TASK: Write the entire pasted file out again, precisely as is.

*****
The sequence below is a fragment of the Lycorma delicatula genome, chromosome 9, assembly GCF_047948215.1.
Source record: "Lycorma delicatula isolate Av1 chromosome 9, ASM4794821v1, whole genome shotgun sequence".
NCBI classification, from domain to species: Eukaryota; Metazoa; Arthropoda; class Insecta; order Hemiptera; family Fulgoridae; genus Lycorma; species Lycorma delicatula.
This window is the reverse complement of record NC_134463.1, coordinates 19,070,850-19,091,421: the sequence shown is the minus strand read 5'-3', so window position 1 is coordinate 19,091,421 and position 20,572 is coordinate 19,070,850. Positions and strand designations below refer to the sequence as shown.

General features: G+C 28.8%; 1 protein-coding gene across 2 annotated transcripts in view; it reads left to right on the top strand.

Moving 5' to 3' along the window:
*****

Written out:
The sequence below is a fragment of the Lycorma delicatula genome, chromosome 9, assembly GCF_047948215.1.
Source record: "Lycorma delicatula isolate Av1 chromosome 9, ASM4794821v1, whole genome shotgun sequence".
NCBI classification, from domain to species: Eukaryota; Metazoa; Arthropoda; class Insecta; order Hemiptera; family Fulgoridae; genus Lycorma; species Lycorma delicatula.
This window is the reverse complement of record NC_134463.1, coordinates 19,070,850-19,091,421: the sequence shown is the minus strand read 5'-3', so window position 1 is coordinate 19,091,421 and position 20,572 is coordinate 19,070,850. Positions and strand designations below refer to the sequence as shown.

General features: G+C 28.8%; 1 protein-coding gene across 2 annotated transcripts in view; it reads left to right on the top strand.

Moving 5' to 3' along the window: